Honoring Leaders in Our Triad Community
“We have lost three trailblazers and public servants,” Greensboro City Council member Jamal Fox wrote when he learned of the passing of three community activists in the Triad.
The YWCA Greensboro joins Mr. Fox in remembering and honoring the good work of Ralph Johnson, Earline Parmon and Darryl Hunt.
State Rep. Ralph Johnson, a Greensboro Democrat, died March 15, 2016 after suffering a stroke.
Rep. Johnson was first elected to the House in 2014, filling the seat left open when Alma Adams ran for Congress. He was a respected member of the House, working tirelessly on behalf of school employees and advocating for a true democratic process,” recalled a fellow representative.
Rep. Johnson was known for submitting many bills, wasting no time to speak out against injustices. Among his many causes he championed raising the minimum wage, expanding Medicaid, protecting domestic violence victims, and requiring body cameras for police officers.”
U.S. Congresswoman Alma Adams had this to say about Rep. Johnson, “He loved his community and fought for them every step of the way, which is why I was proud to see him take the reins to serve North Carolina’s 58th House District,” she said in a news release. “Ralph was truly a servant leader who stayed involved and committed to the least of these.”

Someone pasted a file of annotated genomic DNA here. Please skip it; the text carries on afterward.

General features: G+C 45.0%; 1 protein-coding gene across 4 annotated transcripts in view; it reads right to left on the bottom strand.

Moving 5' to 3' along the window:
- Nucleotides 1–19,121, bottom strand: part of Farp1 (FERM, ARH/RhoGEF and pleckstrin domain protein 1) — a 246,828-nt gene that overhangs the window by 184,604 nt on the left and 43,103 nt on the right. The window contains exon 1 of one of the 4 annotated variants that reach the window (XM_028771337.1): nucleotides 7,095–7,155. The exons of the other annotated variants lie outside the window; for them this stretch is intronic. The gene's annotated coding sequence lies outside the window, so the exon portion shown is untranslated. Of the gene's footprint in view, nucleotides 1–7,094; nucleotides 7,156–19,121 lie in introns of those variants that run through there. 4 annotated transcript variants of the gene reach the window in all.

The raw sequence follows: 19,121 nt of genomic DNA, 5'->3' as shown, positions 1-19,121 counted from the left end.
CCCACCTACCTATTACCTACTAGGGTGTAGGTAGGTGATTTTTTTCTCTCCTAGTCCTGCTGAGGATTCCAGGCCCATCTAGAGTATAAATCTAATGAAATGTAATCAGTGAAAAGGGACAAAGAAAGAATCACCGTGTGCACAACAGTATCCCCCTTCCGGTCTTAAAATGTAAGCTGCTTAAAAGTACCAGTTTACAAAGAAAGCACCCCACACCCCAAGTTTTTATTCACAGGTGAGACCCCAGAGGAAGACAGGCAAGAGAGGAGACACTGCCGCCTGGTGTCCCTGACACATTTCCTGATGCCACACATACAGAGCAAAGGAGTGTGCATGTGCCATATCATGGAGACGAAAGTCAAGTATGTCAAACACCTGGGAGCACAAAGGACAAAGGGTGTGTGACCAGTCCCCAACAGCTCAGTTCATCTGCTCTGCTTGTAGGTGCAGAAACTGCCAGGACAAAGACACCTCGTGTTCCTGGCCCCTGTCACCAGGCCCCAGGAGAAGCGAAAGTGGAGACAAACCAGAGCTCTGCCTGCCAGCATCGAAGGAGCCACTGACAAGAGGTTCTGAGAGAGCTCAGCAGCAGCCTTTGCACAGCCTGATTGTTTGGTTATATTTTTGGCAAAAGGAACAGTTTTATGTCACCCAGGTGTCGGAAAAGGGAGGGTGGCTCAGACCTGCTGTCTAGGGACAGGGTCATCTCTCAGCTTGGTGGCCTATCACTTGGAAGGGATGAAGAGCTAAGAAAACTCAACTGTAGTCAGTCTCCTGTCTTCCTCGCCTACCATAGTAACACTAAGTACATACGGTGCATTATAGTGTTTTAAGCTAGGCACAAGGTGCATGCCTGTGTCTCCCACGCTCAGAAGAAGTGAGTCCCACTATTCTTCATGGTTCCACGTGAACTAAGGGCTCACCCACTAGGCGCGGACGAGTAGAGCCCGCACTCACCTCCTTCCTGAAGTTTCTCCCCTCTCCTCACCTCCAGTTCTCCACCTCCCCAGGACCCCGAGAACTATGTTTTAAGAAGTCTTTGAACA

Earline Parmon, Forsyth County’s first black state senator, also died March 15, 2016. Ms. Parmon, a Democrat, served for 12 years on the Forsyth County Board of Commissioners. She was elected to the North Carolina Senate in 2012 after serving as an N.C. House representative for 10 years.
Here is what Ms. Parmon wrote when entered the race for the State Senate: I have represented Winston Salem’s 72nd District in the North Carolina General Assembly since 2003. It is humbling and an honor for me to represent the people who reside in Winston-Salem and the great state of North Carolina, and I look forward to continuing the fight for issues that are important to you! As your next NC Senator, representing District 32, I intend to take strong stands on important issues — education, affordable health care, jobs with a living wage, women’s rights, protecting our seniors, mental health reform and small business initiatives are all very important to me — because I clearly understand how important they are to my constituents.
Darryl Hunt died on March 13, 2016. This quiet man from Winston-Salem, lived two lives as an adult – one as a wrongfully convicted prisoner for 19 and one half years and then as a passionate advocate for the wrongfully imprisoned. DNA and other evidence exonerated him in the 1984 death of young white woman. Mr. Hunt became the focal point of important discussions of race relations in Winston-Salem and the Triad.
After his release from prison, Mr. Hunt became a Muslim and involved in the Innocence Project. This project is devoted to “educating the public about flaws in the criminal justice system, advocating for those wrongfully incarcerated as a result of those flaws, and providing resources and support for those trying to rebuild their lives.”
Sadly, Mr. Hunt died in Winston-Salem from a self-inflicted gunshot wound. He was battling Stage IV cancer.
These were three leaders who made a difference in the lives of people who had little or no voice in their communities. The impact of their absences will be felt. The legacy of their lives will be realized by all those dedicated to carrying on their good and selfless work.